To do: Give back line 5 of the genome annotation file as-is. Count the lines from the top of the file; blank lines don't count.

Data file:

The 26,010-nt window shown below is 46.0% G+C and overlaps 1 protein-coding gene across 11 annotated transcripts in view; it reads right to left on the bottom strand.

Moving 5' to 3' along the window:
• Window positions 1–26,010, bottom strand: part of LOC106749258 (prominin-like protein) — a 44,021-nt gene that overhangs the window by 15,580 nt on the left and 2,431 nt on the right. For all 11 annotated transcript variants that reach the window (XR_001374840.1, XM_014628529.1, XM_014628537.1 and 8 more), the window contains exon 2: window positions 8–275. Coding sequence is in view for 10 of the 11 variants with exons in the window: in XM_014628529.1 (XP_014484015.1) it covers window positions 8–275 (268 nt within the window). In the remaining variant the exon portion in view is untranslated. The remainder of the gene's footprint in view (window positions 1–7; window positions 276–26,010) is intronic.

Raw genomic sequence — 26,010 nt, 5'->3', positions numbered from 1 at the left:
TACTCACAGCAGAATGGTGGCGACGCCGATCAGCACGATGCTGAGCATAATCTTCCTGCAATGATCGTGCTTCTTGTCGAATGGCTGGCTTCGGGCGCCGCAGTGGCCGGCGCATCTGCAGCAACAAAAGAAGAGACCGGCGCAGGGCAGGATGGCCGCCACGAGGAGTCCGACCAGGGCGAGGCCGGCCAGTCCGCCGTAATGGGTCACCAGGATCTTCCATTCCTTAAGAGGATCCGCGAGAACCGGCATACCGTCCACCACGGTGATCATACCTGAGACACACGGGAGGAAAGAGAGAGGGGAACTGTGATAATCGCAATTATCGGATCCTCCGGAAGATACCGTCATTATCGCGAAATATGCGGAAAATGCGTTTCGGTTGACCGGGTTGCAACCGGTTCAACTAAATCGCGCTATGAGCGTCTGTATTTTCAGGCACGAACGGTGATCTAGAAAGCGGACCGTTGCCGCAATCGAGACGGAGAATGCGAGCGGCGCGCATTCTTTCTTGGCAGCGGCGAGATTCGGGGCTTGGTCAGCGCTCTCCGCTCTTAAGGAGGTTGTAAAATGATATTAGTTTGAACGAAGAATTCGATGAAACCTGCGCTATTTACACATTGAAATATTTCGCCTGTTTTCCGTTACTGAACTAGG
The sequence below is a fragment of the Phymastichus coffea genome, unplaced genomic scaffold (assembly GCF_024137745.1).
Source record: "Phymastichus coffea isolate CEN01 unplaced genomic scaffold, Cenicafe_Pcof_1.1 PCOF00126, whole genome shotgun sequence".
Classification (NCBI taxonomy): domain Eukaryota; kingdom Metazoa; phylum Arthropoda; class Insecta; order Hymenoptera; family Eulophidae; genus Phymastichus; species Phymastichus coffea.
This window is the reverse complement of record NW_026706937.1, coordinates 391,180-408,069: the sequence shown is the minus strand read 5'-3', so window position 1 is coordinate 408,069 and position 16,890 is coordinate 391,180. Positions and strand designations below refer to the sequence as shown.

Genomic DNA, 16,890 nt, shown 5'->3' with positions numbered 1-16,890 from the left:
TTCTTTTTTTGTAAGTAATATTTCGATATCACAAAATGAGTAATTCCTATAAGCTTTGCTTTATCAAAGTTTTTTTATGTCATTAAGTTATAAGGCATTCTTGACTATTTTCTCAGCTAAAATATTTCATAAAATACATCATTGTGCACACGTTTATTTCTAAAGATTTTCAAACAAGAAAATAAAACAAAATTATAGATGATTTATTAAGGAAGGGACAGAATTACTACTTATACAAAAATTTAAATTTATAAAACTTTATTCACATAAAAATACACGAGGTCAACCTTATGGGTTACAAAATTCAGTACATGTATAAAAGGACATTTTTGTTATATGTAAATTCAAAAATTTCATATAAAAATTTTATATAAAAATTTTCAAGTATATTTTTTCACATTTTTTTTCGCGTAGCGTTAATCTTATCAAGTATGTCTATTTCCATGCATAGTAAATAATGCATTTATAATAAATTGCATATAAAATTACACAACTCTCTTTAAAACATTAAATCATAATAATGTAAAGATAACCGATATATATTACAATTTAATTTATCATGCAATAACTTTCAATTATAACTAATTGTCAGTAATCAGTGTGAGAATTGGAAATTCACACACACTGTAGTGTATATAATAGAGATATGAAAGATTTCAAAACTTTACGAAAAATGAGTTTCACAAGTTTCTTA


TACTCACAGCAGAATGGTGGCGACGCCGATCAGCACGATGCTGAGCATAATCTTCCTGCAATGATCGTGCTTCTTGTCGAATGGCTGGCTTCGGGCGCCGCAGTGGCCGGCGCATCTGCAGCAACAAAAGAAGAGACCGGCGCAGGGCAGGATGGCCGCCACGAGGAGTCCGACCAGGGCGAGGCCGGCCAGTCCGCCGTAATGGGTCACCAGGATCTTCCATTCCTTAAGAGGATCCGCGAGAACCGGCATACCGTCCACCACGGTGATCATACCTGAGACACACGGGAGGAAAGAGAGAGGGGAACTGTGATAATCGCAATTATCGGATCCTCCGGAAGATACCGTCATTATCGCGAAATATGCGGAAAATGCGTTTCGGTTGACCGGGTTGCAACCGGTTCAACTAAATCGCGCTATGAGCGTCTGTATTTTCAGGCACGAACGGTGATCTAGAAAGCGGACCGTTGCCGCAATCGAGACGGAGAATGCGAGCGGCGCGCATTCTTTCTTGGCAGCGGCGAGATTCGGGGCTTGGTCAGCGCTCTCCGCTCTTAAGGAGGTTGTAAAATGATATTAGTTTGAACGAAGAATTCGATGAAACCTGCGCTATTTACACATTGAAATATTTCGCCTGTTTTCCGTTACTGAACTAGG